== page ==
We had a total of 50 miles to cover over the course of 10 days and we wanted to get as much fishing in as we could along the way. Of course, there are no river reports in the backcountry, so you don’t know what you are going to come across. We brought saws along for the anticipated log jams we would encounter, bear spray, bear horns and shotguns for the bears and common sense for the unknown. The guys that had floated this river 5 years ago said they came across a log jam so bad, they had to empty all the boats, turn them sideways and walk them through an inch of water and then load them back up. This took them half a day. You must incorporate this possibility into the plan, as the extraction point is at a certain time and place and that plane is not going to sit around and wait. When the river was smooth we had to cover some terrain to make up for the time where we might face some obstacles. We floated about 9 miles that first day and saw 24 bears. At first it was a little unnerving floating close to an animal that powerful and aggressive, but you get used to it. You just have to be aware, keep your head on a swivel and you must spot them before they find you. You do not want to walk up on one, especially a sow with cubs. The closest we got to the bears was about 15 yards and that is close enough, as they have been clocked running up to 30mph. Luckily, they are fixated on the salmon in the river because they are fattening up for the coming winter. They are so distracted by the fish, sometimes we would surprise them as we floated by and they would back off and run up the shore, but sometimes they would see you and just stare as you floated by. They are well aware that they are the top of the food chain. On that upper portion we came around a bend in the river and there was a bear in the middle on a gravel bar eating a salmon and then we saw another on the bank fishing. We didn’t have anywhere to go, so we had to float between them. We were about 40 yards between two large bears and that provided for a nice pucker factor.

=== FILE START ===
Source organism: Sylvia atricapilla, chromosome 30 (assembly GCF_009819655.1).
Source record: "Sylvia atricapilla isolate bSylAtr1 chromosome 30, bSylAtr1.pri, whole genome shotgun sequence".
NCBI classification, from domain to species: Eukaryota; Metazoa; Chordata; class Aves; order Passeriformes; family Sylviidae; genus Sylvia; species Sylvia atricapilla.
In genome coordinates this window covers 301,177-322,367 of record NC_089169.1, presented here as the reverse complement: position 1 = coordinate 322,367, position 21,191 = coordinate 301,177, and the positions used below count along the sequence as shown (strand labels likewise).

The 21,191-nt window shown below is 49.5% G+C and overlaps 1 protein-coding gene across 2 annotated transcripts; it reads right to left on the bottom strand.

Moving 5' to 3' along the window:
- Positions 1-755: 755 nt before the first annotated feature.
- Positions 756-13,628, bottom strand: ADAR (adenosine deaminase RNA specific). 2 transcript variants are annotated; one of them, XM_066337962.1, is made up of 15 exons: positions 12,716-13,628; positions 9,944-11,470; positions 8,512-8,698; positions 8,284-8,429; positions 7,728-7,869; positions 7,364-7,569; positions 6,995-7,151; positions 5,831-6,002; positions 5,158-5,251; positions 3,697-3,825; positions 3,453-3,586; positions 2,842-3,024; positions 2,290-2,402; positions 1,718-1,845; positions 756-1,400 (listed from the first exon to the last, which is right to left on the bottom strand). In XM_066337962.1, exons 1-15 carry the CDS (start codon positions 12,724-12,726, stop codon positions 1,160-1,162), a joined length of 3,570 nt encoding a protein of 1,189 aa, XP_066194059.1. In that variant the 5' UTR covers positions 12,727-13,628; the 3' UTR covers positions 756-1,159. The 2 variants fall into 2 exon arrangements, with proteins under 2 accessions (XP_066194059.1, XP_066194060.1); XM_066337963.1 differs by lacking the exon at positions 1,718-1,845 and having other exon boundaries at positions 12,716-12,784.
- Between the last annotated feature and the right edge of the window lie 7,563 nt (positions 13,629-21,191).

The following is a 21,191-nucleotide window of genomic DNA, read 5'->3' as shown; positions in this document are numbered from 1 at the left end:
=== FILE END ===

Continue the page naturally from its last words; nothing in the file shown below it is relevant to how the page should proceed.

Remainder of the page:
Scott showing us how it’s done